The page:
High cholesterol: The hidden warning your levels are dangerously high found in your mouth

High cholesterol: Nutritionist reveals top prevention tips

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Cholesterol is a waxy, fat-like substance that the liver produces. It’s vital for the formation of cell membranes, vitamin D, and certain hormones. Eating too many foods that contain high amounts of fat increases the level of LDL cholesterol in a person’s blood. This is known as high cholesterol, also called hypercholesterolemia or hyperlipidemia. Can your mouth determine your risk of high cholesterol?

Research suggests there is an association between a severe gum infection and elevated cholesterol levels.

One study looked at the association between periodontitis and hyperlipidemia.

Periodontitis is a severe gum infection that can lead to tooth loss and other serious health complications.

For the study, levels of serum lipids in 45 subjects with periodontitis were measured and compared with 45 controls whose age, gender and body mass index (BMI) matched the periodontitis group.

Serum lipids essentially means fatty substances found in the blood, including cholesterol.

After analysing the data, LDL cholesterol levels were higher in the group with periodontitis.

“This study indicates that hyperlipidemia may be associated with periodontal disease,” the researchers concluded.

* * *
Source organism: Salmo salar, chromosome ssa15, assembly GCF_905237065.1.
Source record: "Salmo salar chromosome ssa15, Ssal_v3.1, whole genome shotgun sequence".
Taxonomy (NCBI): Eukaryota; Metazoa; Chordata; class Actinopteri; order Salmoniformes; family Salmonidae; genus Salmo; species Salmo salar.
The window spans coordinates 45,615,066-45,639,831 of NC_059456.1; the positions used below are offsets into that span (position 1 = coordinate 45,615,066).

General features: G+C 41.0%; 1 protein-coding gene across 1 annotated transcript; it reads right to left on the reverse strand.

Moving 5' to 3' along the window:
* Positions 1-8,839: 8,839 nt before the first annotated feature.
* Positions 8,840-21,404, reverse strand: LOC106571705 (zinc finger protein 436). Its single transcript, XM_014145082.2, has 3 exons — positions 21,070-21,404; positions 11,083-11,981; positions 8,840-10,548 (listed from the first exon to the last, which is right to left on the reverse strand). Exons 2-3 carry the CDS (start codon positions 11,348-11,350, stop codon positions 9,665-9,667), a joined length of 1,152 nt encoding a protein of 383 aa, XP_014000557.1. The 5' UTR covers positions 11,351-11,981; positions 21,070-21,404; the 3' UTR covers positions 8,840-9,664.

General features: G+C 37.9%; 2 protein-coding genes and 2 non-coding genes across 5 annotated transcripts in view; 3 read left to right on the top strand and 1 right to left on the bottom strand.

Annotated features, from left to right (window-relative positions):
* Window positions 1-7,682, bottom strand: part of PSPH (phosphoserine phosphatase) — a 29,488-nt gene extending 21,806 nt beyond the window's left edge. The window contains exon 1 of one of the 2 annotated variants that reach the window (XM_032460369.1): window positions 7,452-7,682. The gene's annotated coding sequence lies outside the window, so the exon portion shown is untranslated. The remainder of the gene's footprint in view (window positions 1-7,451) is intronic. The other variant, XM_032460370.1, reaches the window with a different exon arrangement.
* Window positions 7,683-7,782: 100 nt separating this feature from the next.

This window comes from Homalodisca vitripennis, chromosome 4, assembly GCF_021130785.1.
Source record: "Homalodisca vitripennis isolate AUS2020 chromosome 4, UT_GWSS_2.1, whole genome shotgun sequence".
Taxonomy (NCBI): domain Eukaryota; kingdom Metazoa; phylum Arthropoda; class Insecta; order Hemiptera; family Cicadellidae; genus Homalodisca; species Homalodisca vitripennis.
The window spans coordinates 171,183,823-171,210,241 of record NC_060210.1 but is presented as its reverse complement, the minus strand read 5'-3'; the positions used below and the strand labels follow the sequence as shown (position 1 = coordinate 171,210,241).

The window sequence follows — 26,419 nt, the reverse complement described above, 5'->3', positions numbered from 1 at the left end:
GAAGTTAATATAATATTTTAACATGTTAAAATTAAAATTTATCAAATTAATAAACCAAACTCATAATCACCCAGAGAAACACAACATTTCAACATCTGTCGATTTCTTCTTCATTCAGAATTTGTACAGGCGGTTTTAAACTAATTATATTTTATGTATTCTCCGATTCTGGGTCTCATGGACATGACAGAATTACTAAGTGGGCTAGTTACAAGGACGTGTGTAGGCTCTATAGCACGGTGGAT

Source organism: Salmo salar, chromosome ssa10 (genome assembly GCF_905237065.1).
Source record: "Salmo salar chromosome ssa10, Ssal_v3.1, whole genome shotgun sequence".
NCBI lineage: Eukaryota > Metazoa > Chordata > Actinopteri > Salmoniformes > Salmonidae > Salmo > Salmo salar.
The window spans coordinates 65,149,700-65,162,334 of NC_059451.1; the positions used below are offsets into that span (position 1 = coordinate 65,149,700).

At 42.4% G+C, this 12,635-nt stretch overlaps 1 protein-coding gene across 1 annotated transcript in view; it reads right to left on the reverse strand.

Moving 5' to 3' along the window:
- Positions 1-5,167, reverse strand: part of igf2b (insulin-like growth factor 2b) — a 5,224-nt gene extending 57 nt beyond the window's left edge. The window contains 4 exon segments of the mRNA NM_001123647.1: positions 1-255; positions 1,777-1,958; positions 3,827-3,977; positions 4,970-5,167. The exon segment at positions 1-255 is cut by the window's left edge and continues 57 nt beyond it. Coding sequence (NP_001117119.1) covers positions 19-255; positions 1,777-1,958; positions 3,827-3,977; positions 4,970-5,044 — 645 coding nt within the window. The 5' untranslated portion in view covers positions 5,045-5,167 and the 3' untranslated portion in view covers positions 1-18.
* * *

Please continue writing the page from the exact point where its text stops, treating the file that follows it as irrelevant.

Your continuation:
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For decades, researchers have probed the link between gum disease and cardiovascular health, said Harvard Health.

The site continued: “Gum disease begins when the sticky, bacteria-laden film dentists refer to as plaque builds up around teeth.

“A completely different type of plaque — made of fat, cholesterol, calcium, and other substances found in blood — can build up inside arteries.

“Known as atherosclerosis, this fatty plaque is the hallmark of coronary artery disease.”


High cholesterol can be diagnosed with a simple blood test called a lipid panel.

A healthcare professional will take a sample of blood and send it to a laboratory for analysis.

A lipid panel measures one’s total cholesterol, HDL cholesterol, LDL cholesterol, and triglycerides.

According to the Centers for Disease Control and Prevention (CDC) health cholesterol levels should be:

LDL cholesterol: less than 100 mg/dL

HDL cholesterol: 60 mg/dL or higher

Triglycerides: less than 150 mg/dL.
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